Harriet Baskas

Emirates cutting service to U.S. Guess why.

It’s getting wild out there. Today Emirates shared news that it is reducing service to 5 of the 12 US cities it serves.

Emirates Statement:

Emirates can confirm that we will be reducing flights to five of the 12 US cities we currently serve. From 1 May and 23 May respectively, our Fort Lauderdale and Orlando operations will move from daily services to five a week. From 1 and 2 June respectively, our Seattle and Boston operations will move from twice-daily services, to a daily service. From 1 July, our operations to Los Angeles will move from twice-daily to a daily serve.

This is a commercial decision in response to weakened travel demand to US. The recent actions taken by the US government relating to the issuance of entry visas, heightened security vetting, and restrictions on electronic devices in aircraft cabins, have had a direct impact on consumer interest and demand for air travel into the US.

Until the start of 2017, Emirates’ operations in the US has seen healthy growth and performance, driven by customer demand for our high quality product and our international flight connections. However, over the past 3 months, we have seen a significant deterioration in the booking profiles on all our US routes, across all travel segments. Emirates has therefore responded as any profit-oriented enterprise would, and we will redeploy capacity to serve demand on other routes on our global network.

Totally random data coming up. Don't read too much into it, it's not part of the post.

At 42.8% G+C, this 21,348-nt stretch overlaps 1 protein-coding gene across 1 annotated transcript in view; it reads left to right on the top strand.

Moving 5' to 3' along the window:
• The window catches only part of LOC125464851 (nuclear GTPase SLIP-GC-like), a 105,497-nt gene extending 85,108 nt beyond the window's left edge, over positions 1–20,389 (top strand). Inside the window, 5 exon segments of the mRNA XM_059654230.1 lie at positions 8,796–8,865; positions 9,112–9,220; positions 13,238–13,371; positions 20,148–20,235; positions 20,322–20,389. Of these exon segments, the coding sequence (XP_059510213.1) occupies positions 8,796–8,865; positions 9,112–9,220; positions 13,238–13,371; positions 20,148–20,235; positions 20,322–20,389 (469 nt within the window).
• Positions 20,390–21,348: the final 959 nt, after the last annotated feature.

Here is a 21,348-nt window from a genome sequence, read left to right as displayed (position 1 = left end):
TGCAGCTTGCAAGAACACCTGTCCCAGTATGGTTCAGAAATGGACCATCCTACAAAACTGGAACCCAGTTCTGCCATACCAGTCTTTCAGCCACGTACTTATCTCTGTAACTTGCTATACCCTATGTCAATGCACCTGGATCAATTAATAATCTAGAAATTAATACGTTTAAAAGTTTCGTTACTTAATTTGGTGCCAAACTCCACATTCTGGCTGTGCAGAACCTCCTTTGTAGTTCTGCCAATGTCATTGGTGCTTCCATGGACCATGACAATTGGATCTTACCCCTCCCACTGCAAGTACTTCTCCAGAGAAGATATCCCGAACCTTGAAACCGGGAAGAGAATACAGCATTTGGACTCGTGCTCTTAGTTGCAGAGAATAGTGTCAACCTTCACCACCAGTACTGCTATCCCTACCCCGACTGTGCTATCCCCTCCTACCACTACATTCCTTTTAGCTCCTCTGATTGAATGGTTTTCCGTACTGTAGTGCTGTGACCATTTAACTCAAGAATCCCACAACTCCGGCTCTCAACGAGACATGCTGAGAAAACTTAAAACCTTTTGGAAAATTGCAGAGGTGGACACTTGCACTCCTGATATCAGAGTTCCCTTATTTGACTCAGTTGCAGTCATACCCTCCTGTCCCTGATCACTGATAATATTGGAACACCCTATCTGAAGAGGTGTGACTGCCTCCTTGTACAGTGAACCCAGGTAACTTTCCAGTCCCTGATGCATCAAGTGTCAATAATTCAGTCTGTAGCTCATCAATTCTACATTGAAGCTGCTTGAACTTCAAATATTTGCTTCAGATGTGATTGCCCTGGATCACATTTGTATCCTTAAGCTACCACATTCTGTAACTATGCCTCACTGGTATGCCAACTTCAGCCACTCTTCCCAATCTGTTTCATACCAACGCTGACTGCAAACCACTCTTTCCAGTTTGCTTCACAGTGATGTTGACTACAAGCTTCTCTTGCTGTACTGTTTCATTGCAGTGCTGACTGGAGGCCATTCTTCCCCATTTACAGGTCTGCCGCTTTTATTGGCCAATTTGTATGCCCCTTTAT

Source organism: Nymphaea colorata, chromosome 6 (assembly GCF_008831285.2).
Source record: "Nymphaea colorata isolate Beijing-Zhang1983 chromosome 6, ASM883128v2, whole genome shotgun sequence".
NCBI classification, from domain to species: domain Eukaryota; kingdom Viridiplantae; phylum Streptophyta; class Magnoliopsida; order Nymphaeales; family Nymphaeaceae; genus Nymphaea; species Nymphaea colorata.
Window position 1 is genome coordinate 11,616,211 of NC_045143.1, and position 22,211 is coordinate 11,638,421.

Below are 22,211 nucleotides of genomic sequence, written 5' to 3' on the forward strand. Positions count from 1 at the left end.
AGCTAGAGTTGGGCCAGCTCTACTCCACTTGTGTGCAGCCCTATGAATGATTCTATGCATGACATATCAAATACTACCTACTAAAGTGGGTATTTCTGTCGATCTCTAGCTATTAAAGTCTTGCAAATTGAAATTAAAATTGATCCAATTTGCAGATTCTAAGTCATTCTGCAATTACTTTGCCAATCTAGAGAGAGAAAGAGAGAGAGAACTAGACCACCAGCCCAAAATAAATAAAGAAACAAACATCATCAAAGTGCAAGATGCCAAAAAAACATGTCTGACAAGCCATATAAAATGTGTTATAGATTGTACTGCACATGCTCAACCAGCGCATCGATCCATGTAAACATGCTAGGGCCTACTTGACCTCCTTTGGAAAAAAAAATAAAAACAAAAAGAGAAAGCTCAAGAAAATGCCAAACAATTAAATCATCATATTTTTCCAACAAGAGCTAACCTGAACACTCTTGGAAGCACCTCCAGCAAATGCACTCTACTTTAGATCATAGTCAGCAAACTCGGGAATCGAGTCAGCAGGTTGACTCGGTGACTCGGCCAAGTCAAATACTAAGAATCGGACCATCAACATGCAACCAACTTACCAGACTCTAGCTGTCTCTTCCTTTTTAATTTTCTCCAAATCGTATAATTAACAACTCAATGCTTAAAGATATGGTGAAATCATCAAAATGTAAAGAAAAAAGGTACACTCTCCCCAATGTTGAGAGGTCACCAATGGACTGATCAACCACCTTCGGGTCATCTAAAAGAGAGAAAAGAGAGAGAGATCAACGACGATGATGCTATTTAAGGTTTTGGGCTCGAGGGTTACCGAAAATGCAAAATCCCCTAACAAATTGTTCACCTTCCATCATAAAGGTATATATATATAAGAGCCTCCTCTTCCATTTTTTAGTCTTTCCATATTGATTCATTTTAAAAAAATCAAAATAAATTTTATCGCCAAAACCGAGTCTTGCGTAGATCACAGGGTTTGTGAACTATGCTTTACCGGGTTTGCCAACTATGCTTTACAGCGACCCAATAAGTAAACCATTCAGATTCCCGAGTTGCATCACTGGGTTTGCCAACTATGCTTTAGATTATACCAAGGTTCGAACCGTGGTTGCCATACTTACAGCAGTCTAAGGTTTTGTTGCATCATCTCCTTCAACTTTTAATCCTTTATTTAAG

We will closely monitor the situation with the view to reinstate and grow our US flight operations as soon as viable. Emirates is committed to our US operations and will continue to serve our 12 American gateways – New York JFK, Newark, Boston, Washington DC, Chicago, Seattle, Los Angeles, San Francisco, Houston, Dallas, Fort Lauderdale, and Orlando – with 101 flight departures per week, connecting these cities to Dubai and our global network of over 150 cities.

Hotel tidbits

 

Just sharing some tidbits about hotels I’ve stayed at recently – and hope to return to.

In New York City, I was a guest at Marriott’s Courtyard New York Manhattan/Central Park – which turned out to be in the theater district and around the corner from the Ed Sullivan Theater, where The Late Show with Stephen Colbert is filmed.